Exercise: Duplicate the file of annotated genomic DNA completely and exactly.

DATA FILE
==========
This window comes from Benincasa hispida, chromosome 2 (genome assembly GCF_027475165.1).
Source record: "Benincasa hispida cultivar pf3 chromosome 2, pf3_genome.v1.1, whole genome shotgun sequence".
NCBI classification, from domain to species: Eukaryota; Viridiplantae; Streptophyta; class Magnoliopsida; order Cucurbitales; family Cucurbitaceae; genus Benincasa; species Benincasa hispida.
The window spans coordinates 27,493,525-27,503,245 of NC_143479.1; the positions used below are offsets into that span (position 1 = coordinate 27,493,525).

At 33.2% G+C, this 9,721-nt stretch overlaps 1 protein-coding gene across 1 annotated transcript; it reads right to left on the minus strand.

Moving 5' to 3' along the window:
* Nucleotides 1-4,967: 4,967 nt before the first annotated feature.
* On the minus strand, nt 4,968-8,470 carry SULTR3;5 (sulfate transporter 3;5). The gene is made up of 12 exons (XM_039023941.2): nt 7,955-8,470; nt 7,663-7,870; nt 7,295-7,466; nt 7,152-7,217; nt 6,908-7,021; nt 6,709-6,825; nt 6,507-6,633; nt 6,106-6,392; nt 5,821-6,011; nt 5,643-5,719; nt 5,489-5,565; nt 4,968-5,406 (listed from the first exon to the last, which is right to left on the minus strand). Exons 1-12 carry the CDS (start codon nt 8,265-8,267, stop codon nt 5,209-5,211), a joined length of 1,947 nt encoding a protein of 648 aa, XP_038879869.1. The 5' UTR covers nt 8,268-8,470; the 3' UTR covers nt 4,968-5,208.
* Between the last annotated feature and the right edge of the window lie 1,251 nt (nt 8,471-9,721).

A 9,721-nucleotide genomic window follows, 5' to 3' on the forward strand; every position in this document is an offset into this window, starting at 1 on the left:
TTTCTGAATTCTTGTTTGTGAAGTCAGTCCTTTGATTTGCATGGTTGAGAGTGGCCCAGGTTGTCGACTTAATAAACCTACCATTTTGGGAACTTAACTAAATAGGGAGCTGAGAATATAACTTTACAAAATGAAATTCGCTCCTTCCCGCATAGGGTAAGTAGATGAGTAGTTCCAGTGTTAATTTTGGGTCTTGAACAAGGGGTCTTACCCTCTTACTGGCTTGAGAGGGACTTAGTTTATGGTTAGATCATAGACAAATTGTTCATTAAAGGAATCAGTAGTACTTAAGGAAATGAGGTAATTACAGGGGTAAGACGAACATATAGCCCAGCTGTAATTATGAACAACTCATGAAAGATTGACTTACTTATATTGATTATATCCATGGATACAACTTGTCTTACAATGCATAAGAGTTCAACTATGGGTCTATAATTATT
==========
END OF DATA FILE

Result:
This window comes from Benincasa hispida, chromosome 2 (genome assembly GCF_027475165.1).
Source record: "Benincasa hispida cultivar pf3 chromosome 2, pf3_genome.v1.1, whole genome shotgun sequence".
NCBI classification, from domain to species: Eukaryota; Viridiplantae; Streptophyta; class Magnoliopsida; order Cucurbitales; family Cucurbitaceae; genus Benincasa; species Benincasa hispida.
The window spans coordinates 27,493,525-27,503,245 of NC_143479.1; the positions used below are offsets into that span (position 1 = coordinate 27,493,525).

At 33.2% G+C, this 9,721-nt stretch overlaps 1 protein-coding gene across 1 annotated transcript; it reads right to left on the minus strand.

Moving 5' to 3' along the window:
* Nucleotides 1-4,967: 4,967 nt before the first annotated feature.
* On the minus strand, nt 4,968-8,470 carry SULTR3;5 (sulfate transporter 3;5). The gene is made up of 12 exons (XM_039023941.2): nt 7,955-8,470; nt 7,663-7,870; nt 7,295-7,466; nt 7,152-7,217; nt 6,908-7,021; nt 6,709-6,825; nt 6,507-6,633; nt 6,106-6,392; nt 5,821-6,011; nt 5,643-5,719; nt 5,489-5,565; nt 4,968-5,406 (listed from the first exon to the last, which is right to left on the minus strand). Exons 1-12 carry the CDS (start codon nt 8,265-8,267, stop codon nt 5,209-5,211), a joined length of 1,947 nt encoding a protein of 648 aa, XP_038879869.1. The 5' UTR covers nt 8,268-8,470; the 3' UTR covers nt 4,968-5,208.
* Between the last annotated feature and the right edge of the window lie 1,251 nt (nt 8,471-9,721).

A 9,721-nucleotide genomic window follows, 5' to 3' on the forward strand; every position in this document is an offset into this window, starting at 1 on the left:
TTTCTGAATTCTTGTTTGTGAAGTCAGTCCTTTGATTTGCATGGTTGAGAGTGGCCCAGGTTGTCGACTTAATAAACCTACCATTTTGGGAACTTAACTAAATAGGGAGCTGAGAATATAACTTTACAAAATGAAATTCGCTCCTTCCCGCATAGGGTAAGTAGATGAGTAGTTCCAGTGTTAATTTTGGGTCTTGAACAAGGGGTCTTACCCTCTTACTGGCTTGAGAGGGACTTAGTTTATGGTTAGATCATAGACAAATTGTTCATTAAAGGAATCAGTAGTACTTAAGGAAATGAGGTAATTACAGGGGTAAGACGAACATATAGCCCAGCTGTAATTATGAACAACTCATGAAAGATTGACTTACTTATATTGATTATATCCATGGATACAACTTGTCTTACAATGCATAAGAGTTCAACTATGGGTCTATAATTATT